AIT regrets accusations made by artist


TAIPEI, Taiwan News — The American Institute in Taiwan (AIT) said yesterday that it regrets the accusations made by a Taiwanese artist that the AIT deliberately made things difficult for him when he applied for a visa and denied that the AIT official interviewing the artist had made insulting remarks.

“Regrettably, instead of providing the information we needed to renew his visa, Mr. Chen chose to misrepresent his experience to the media,” the AIT said in a statement in response to reporters’ inquiries.

“The American visa officer was unable to process the visa request to conclusion due to the lack of complete and accurate information on the visa form,” it added.

Chen Chieh-jen, a noted Taiwanese artist of contemporary arts, told local media that he was given a hard time during a visa interview with an AIT officer, who found mistakes in his application form. The application was intended for him to attend “Prospect. 1 New Orleans,” the largest biennial of international contemporary art ever organized in the United States on November 1.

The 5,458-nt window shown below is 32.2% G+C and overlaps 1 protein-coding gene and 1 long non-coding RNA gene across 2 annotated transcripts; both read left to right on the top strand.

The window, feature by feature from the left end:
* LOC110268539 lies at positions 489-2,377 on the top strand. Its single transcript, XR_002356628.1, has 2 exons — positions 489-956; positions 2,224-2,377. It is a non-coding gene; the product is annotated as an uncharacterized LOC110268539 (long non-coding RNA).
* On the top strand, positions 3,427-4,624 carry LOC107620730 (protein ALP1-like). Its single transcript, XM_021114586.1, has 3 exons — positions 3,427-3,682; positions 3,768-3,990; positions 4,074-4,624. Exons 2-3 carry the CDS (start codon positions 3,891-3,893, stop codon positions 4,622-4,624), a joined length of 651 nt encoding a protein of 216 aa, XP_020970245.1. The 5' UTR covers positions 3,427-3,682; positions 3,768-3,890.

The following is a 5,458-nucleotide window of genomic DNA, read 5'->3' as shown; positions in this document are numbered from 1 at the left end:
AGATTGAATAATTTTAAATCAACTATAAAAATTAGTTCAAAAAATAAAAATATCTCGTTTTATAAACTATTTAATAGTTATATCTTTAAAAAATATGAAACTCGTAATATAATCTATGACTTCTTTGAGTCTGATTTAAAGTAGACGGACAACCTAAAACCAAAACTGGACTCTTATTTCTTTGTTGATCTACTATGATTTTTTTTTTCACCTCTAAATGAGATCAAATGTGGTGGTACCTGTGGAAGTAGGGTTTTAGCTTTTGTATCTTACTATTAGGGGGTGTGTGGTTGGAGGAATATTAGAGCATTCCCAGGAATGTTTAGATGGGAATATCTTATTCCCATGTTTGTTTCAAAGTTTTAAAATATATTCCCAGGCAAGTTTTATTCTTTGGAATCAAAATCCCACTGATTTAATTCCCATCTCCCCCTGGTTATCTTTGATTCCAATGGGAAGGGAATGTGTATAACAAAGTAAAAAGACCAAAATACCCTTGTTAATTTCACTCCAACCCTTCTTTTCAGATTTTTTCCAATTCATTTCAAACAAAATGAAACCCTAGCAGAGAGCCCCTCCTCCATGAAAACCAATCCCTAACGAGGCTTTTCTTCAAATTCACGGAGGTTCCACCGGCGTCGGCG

Chen accused the AIT officer of being “impatient” during the interview, and quoted the officer as saying to him in Mandarin: “Are you going to argue with me? I suspect that you intend to stow away (to the U.S.).”

The artist left the scene as a protest to the AIT and decided not to apply for the visa nor to attend the biennial.

“He has no right to make such remarks to me, “ Chen said. “What he said is fulled of discrimination and colonial mindset.”

As a protest to the AIT, Chen launched a blog called “I suspect that you intend to stow away to the U.S.” to call on those who have been treated like him to share their experience.

Chen also said he intends to shoot a film or hold an exhibition out of the gathered cases.

Noting that Chen’s application for a U.S. visa was not denied, the AIT said his visa application remains active in its system and he is always welcome to return to complete the application process.

Since the U.S. switched diplomatic recognition from Taipei to Beijing in 1979, Taiwan and the U.S. have maintained substantive ties despite the absence of diplomatic relations.

The AIT functions as a de facto embassy and its head is also treated as the de facto top U.S. representative to Taiwan.